Sugar resources has tightened because of the demand for
    ethonal as sugar is vital in the production of
    ethanol/alcohol! This is a viable substitution for petrol!

    We have also the possibilty to use Methane, a waste bi
    product which is easily accessed through landfills and farm
    yards etc

    So, I don’t see why we should even contemplate the use of
    Nuclear Fuels, given the potential future damage it could
    cause. Take a trip to Belarus and see how chernobyl has
    affected their society.
    You don’t need to go that far to see the affects of Nuclear
    power. Is it not true that the Irish Sea is one of the most
    polluted seas in the world as a result of Sellafield, what
    is this doing to us and our families.


    David, I get the impression that you are being heavily
    influenced by common thinking! Possibily a group think
    scenario, some commetator suggests that Nuclear is an
    option and you are saying why not.

    There is other solutions that are safer and cleaner!!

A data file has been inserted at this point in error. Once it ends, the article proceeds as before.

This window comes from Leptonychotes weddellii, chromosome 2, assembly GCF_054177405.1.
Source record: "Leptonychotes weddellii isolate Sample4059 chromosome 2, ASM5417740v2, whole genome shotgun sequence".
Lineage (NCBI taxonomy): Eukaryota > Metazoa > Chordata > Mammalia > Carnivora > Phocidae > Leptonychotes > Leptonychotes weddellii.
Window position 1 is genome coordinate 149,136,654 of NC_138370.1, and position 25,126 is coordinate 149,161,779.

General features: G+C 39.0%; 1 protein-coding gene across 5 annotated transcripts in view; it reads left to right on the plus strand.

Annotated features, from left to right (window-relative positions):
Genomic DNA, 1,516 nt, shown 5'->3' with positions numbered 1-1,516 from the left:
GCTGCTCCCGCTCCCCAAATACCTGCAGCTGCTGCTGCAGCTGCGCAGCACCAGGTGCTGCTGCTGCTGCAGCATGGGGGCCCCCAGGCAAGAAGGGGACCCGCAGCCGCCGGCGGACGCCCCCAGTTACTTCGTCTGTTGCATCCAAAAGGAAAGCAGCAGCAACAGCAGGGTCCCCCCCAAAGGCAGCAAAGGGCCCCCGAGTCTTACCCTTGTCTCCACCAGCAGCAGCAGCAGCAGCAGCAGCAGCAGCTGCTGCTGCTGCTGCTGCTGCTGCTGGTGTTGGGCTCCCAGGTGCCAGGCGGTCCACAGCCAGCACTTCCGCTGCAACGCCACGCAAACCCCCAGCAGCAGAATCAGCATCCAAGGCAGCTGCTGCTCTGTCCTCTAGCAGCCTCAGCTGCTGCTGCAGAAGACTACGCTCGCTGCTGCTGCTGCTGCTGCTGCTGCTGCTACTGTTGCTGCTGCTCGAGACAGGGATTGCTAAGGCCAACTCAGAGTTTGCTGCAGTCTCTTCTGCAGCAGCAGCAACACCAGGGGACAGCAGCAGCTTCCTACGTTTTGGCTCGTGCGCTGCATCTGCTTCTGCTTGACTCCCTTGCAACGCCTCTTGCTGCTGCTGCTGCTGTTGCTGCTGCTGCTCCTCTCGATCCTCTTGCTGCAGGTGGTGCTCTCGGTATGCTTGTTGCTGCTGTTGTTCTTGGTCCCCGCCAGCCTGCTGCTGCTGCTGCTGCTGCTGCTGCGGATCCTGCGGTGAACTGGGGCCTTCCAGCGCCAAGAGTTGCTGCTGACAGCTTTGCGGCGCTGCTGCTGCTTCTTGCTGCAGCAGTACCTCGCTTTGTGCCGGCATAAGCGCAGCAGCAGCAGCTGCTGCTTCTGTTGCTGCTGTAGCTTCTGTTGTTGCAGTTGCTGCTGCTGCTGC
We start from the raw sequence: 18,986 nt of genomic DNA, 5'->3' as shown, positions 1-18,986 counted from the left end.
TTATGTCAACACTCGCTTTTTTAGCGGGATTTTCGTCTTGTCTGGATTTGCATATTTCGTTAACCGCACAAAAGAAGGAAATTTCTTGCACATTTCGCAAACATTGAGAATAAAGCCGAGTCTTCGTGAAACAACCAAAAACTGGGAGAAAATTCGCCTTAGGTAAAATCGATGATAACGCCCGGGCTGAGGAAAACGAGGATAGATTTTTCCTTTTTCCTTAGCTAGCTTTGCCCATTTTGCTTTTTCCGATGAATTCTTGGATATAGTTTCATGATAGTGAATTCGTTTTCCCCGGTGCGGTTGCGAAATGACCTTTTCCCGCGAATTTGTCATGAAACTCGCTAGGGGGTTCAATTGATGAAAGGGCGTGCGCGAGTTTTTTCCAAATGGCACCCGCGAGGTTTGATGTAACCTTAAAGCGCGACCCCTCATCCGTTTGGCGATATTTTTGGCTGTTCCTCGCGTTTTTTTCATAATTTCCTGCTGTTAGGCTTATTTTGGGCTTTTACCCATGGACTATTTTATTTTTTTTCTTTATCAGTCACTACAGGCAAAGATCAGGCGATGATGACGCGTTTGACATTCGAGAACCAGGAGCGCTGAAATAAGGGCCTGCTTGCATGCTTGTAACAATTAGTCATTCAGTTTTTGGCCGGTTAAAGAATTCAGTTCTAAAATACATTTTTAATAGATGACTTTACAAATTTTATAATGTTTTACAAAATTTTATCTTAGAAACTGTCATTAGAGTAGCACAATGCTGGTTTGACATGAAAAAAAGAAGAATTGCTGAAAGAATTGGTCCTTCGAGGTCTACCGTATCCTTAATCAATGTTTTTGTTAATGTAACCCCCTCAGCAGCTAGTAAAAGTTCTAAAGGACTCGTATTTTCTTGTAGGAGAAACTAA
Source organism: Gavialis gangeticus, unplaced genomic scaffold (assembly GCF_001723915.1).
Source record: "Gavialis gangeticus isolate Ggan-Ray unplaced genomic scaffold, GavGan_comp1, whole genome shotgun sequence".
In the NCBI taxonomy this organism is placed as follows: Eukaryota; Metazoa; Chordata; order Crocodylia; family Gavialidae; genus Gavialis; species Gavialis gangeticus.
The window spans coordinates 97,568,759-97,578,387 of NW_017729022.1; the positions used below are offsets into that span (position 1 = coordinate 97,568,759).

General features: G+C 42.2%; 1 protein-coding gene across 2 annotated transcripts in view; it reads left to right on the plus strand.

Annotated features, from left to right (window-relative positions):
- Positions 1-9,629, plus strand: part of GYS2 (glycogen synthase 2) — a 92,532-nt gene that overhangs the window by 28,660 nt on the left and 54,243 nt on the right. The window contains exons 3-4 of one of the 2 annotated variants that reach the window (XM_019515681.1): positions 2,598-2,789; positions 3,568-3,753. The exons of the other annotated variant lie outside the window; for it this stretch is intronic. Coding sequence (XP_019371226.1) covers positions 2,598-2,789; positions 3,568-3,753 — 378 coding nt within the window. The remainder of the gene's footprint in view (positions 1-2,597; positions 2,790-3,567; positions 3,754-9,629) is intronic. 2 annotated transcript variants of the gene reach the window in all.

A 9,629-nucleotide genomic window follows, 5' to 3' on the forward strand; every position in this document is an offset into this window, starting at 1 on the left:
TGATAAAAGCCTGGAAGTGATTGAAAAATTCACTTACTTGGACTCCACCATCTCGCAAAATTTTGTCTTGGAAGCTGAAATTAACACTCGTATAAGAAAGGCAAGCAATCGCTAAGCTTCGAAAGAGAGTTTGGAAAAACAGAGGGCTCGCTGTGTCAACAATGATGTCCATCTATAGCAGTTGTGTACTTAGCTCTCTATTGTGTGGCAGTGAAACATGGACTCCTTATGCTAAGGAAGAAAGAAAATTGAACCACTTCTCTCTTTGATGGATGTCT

By the way where do you suggest we dump the wasted/used
    nuclear fuels? Do we dump them at sea like other nations?
    Nobody ever mentions the fact that Nuclear power does
    generate toxic waste!
    There is not enough political will to sort this out!

    We have turned around this country from a third world
    economy to a star performing economy. Surely we could lead
    the way on clean green energy for the future.

  12. SeanO


    sounds like you need to do some research of your own, a good
    place to start would be to read the the judgement in the
    dover “ID” trial

    ID has zero scientific merit, not one of it’s ideas has
    stood up to scrutiny. Name a single paper published in a
    scientific peer review journal?

  13. laura

    Fair points made, but to be honest you fail to point out
    the extend of the failure which the introduction of natural
    gas drilling has been in Ireland. Back in 2002 I was
    working for the Franco-American conglomerate that was
    responsible for designing and building the now notorious